All active job seekers know the importance of adequately preparing for a job interview. These meetings, more than any other components of your search, are the events that will determine your job hunting success.
You can prepare yourself by gaining a thorough knowledge of the company, the organization’s positioning in the marketplace, their major competitors and both the long and short-term goals they hope to accomplish.
You can also research to know more about the the hiring manager and identify his or her immediate concerns.
Moreover, you can practice your responses to tricky frequently asked questions so that you feel well prepared to list your skills and accomplishments with confidence.
But how can you prepare for the difficult behavioral style questions that will likely be asked?
Such questions seem impossible to expect, as they require event-specific answers. The good news is, preparing for behavioral style questions can make the task smooth than anticipated.
Oftentimes interviewers will ask you to provide examples of times when you were disappointed with your performance: you fell short of your goals, had a conflict with a boss or coworker or failed your team. Obviously, these types of negatively focused questions can be tricky!
It is helpful to realize that the goal of the interviewer is not to embarrass you. Rather, they want to determine your self-awareness, your attitude and your ability to take direction when and as needed.
Therefore, you need to frame your responses to underscore what you have learned from the experience and how you grew from your earlier mistakes.
These types of questions will generally fall into 3 categories:
Your Interpersonal skills
Typical question: Tell me about a time when you had a conflict with a boss/colleague/customer or a client.
How best to respond: Always begin with a positive, give an example of the difficult situation (briefly so as not to dwell on the unpleasant event) and end with your key learning experience.
Example: I pride myself on my personality and my ability to get along with almost anyone. So it initially threw me when I had to work closely with a co-worker who constantly criticized my work. After trying my best to get along with this person, I realized that he was feeling threatened by me as I had been assigned some projects that had formerly been under his control. Once I figured this out, I turned to him for suggestions and advice, and his criticism soon softened. He even became an advocate for my work in various managerial meetings.
This experience taught me that, when these types of conditions arise, you can generally resolve most any conflicts by taking the time to understand the other person’s motives and needs.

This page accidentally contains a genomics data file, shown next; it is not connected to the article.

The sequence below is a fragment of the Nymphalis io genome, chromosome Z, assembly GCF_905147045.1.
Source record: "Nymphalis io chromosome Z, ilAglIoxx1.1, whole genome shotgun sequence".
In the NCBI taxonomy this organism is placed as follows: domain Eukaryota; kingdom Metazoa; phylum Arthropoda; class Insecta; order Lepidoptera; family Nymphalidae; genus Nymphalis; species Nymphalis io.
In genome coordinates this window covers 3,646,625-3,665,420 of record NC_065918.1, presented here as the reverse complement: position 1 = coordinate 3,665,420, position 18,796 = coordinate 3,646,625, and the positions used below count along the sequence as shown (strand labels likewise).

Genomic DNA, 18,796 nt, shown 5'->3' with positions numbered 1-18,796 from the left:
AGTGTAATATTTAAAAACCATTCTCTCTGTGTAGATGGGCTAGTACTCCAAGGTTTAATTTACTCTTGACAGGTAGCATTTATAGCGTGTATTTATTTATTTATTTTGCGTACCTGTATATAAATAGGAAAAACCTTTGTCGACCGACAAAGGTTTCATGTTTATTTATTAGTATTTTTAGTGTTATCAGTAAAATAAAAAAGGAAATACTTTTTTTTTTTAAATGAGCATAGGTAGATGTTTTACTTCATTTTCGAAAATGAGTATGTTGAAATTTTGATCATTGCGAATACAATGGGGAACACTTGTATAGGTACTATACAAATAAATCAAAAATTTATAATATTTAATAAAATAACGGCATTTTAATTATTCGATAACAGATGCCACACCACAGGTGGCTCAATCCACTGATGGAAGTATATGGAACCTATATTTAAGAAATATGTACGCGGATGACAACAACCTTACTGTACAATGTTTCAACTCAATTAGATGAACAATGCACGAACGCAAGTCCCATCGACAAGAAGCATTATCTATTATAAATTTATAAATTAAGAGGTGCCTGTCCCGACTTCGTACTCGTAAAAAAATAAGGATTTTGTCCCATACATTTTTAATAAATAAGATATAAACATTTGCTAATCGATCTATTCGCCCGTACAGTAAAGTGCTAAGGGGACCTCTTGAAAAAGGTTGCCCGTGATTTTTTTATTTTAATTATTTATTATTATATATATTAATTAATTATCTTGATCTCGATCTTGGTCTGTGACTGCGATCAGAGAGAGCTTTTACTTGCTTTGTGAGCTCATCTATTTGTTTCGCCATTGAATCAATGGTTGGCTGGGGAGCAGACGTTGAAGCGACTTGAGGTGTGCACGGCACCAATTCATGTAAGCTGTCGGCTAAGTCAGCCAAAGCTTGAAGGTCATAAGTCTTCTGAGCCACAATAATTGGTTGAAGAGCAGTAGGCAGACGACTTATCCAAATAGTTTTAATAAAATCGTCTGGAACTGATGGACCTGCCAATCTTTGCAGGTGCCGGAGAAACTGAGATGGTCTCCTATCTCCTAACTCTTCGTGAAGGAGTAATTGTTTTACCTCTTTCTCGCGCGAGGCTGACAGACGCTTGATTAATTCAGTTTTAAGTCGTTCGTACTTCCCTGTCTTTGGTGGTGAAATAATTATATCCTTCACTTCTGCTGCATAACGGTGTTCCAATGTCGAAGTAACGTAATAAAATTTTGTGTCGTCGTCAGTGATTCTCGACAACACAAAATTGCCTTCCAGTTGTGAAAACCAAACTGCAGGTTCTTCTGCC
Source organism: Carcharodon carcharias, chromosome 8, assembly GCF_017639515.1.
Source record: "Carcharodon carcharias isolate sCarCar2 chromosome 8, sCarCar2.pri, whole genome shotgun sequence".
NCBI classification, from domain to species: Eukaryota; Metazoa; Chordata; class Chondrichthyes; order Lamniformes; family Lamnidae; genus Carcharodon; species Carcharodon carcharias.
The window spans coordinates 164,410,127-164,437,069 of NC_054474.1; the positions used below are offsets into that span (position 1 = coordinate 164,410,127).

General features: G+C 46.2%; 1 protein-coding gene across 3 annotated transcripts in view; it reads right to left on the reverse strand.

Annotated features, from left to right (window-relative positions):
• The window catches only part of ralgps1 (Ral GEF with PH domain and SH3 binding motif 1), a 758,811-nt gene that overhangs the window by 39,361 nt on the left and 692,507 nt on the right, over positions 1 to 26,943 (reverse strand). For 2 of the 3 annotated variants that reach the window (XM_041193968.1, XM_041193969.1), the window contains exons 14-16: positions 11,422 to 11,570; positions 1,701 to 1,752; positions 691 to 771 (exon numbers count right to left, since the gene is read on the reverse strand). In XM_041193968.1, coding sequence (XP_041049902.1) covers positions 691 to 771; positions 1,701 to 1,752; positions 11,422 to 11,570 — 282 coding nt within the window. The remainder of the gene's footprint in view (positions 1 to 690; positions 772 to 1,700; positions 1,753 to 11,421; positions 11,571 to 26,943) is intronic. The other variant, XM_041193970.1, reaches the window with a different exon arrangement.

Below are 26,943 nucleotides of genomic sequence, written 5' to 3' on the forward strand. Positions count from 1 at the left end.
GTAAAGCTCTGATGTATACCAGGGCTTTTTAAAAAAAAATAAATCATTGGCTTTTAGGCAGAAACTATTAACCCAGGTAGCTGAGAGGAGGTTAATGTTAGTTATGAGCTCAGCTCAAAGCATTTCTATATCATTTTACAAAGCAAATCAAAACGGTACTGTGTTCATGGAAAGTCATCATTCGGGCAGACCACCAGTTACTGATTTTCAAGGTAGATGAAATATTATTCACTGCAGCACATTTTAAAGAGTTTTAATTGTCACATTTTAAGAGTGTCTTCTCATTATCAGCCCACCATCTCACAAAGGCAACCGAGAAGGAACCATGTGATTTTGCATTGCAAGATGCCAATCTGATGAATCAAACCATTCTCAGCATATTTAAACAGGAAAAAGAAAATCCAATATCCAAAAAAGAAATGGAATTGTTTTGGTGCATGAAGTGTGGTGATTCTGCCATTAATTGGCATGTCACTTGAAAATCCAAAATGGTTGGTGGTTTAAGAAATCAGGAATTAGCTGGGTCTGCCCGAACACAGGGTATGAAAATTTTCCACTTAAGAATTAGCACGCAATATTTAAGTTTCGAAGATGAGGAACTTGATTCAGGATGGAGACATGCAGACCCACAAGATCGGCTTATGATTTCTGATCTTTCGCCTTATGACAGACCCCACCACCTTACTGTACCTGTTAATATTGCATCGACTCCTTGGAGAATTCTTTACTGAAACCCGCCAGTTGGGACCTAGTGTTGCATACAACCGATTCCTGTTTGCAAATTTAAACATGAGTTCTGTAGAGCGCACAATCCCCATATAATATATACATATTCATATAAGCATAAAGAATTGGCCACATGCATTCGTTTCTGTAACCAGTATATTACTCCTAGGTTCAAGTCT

Your Personal Weaknesses That Have Led To Making Professional Mistakes
Typical question: Give me an example of a time when your actions caused your team to fail to achieve their pre-set goals.
How best to respond: The weaknesses questions are particularly challenging. They open the door to exposing not only mistakes you’ve made, but character flaws as well.
This is the time to remember that brevity is best! You don’t want to give a laundry list of your shortcomings: lack of personal responsibility, overlooking important details, failure to follow through, etc. Also, make sure the example you cite is not a weakness that would have a major footprint on the position you want.
It is helpful to frame your response in the past tense, let the interviewer know you are aware of your weakness and the steps you are taking to overcome your flaw.
Remember your interviewer is looking for attitude and awareness.
Example: While still a novice in this field, I didn’t anticipate the lead-time that was necessary to market our products effectively. I had assumed that, once the products hit the stores shelves, word of mouth would be sufficient to get them bought. It didn’t take me long, however, to realize that sufficient pre-production marketing was necessary to alert the public about the benefits of buying the products. So I learned two valuable lessons:
Thorough planning, research and adequate lead-time are important and uneducated assumptions lead to mistakes.
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How You Bounce Back From Setbacks and Failures
Typical question: Tell me about a time when you were disappointed in your performance.
How best to respond: Your response to these types of questions should be similar to how you would reply to a question about your weaknesses. You want to briefly state the condition but focus mainly on how you recovered and what you learned from the experience.
Example: When I was promoted as a new manager, I felt somewhat overwhelmed by competing obligations. In addition to my added responsibilities, the company was in the middle of launching a new product. Unfortunately, my team missed one of the deadlines we were supposed to meet. Although this wasn’t critical to the success of the product launch, I did recognize the importance of effective prioritizing in a leadership position.
I’m proud to say that, since that experience, I’ve always given my projects the planning and time they need to be successful. This has made me lead my team to operate within all required timelines since then.
Like the examples above, with sufficient forethought and planning, you can handle even the trickiest of behavioral style interview questions.
Use the job description as your guide, anticipate questions they might ask based on the required skills and experience in the posting and remember to focus on what you learned from any negative experiences you have encountered.
With sufficient preparation and a confident attitude, you are well positioned to ace the interview and land that job you really covet.
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